Saskatchewan has produced so many professional hockey players over the years that you would think there was something in the ice.
“Our province dominated every jurisdiction,” said Darrell Davis, author of Fire on Ice: Why Saskatchewan leads the NHL.
Saskatoon’s Gary Huang asked CBC’s new podcast Good question, Saskatchewan“Why do we produce so many professional hockey players?”
His son plays elite hockey and has dreamed of making the NHL since he learned to skate.
“I think it comes down to winter,” Huang said. “It depends on culture and passion.”
But is there something else?
The podcast team decided to interview people who know Saskatchewan hockey inside and out.
Let’s start with Hayley Wickenheiser’s mother, Marilyn.
Hayley, who grew up playing hockey in Shaunavon, Saskatchewan, is an Olympic gold medal-winning hockey player who now works for the Toronto Maple Leafs.
Marilyn credits the number of outdoor rinks in the province.
“I know when Haley was growing up skating outside, at an outdoor rink, she would just go out there and play and that’s how you learn,” she said. “Lots of practice.”
The other theory comes from Kelvington, Saskatchewan, where a population of around 980 has managed to produce six NHL players, including Wendel Clark.
“Saskatchewan is a great breeding ground because parents are the biggest factor in getting kids to play on a daily basis,” Clark said.
Clark emphasized the commitment needed to travel long distances to get kids to practices and games.
But will Saskatchewan remain a hotbed of hockey talent?
We are starting to see our numbers drop. During the 2009–10 season, there were 57 players from Saskatchewan in the NHL. This season, only 20 come from the province.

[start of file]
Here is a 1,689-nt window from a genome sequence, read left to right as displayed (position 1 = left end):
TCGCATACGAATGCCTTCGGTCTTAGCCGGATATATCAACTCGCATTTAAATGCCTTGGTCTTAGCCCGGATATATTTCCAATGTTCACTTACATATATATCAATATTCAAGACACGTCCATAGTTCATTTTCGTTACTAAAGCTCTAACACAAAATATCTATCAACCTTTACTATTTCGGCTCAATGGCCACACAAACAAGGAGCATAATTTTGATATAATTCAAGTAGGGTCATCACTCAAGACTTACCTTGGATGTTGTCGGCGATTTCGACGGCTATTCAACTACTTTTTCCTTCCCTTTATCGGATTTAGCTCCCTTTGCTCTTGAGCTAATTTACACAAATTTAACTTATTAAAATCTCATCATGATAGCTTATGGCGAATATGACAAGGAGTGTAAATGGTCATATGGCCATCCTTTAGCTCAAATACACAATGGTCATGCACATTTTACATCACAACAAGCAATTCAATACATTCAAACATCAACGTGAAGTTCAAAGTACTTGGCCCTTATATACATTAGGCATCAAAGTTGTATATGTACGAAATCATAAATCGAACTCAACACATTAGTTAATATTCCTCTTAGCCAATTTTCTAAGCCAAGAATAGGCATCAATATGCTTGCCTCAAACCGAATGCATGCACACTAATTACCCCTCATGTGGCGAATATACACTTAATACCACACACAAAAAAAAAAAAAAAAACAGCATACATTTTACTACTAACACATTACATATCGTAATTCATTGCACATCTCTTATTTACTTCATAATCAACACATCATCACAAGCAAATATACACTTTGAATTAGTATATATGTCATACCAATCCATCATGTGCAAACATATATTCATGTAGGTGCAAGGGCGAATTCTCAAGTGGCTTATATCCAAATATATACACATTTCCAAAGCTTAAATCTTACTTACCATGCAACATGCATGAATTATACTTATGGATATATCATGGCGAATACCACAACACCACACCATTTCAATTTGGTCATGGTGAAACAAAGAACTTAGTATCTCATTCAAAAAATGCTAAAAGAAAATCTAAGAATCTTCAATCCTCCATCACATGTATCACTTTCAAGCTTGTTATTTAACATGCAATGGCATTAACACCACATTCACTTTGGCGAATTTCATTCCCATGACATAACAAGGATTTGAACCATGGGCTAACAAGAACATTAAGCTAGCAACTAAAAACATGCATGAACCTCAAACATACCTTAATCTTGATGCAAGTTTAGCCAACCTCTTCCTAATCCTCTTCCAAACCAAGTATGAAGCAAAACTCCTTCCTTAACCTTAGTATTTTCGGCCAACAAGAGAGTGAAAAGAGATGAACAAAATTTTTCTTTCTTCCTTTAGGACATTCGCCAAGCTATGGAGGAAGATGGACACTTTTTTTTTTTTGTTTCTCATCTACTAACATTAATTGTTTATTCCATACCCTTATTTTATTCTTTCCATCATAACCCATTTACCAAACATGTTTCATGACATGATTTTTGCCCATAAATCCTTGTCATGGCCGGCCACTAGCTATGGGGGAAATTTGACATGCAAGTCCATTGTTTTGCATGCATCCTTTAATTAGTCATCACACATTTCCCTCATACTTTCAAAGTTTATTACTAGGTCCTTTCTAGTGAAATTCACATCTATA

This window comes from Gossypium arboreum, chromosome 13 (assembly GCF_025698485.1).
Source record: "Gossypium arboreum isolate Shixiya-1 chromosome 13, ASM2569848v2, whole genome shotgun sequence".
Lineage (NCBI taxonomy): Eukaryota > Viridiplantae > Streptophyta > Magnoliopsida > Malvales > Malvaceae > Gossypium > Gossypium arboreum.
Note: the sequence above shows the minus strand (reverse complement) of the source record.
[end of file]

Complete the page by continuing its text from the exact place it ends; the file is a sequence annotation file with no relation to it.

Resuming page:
Marilyn Wickenheiser says part of the reason is the high cost of hockey.
“God, I don’t even know how much a stick cost back then. But I do know that every time a stick got broken, we were like, ‘Oh no, not again.’ Or skates,” she said, pointing to Hayley’s narrow feet that required special-order skates that were expensive.
Davis said Saskatchewan hockey players now compete with much stronger programs in the United States and Europe.
“Now you have to prove yourself at every level to advance,” he said. “And you need money to do that.”
Provincial demographics are also changing.
In recent years, the majority of immigrants to Saskatchewan have come from the Philippines, India, China, Nigeria, Bangladesh and Pakistan, where hockey is not part of children’s education.
“You teach the game now,” Clark said. “In the 80s and 90s, when I was playing, there was no need to teach the sport in Canada. It was a given that everyone knew about it.”
Clark said the best way to keep the sport strong is to share the love with newcomers.
3:59 p.m.Why does Saskatchewan produce so many professional hockey players?
Both Clark and Marilyn said that while becoming a professional was amazing, the game had so much more to offer.
For Marilyn, there was joy throughout the journey.
“The sacrifice is always worth it,” she said. “That doesn’t mean they have to be an elite player for it to be worth it. It’s always worth it to see your child play, do what they want and have fun.”
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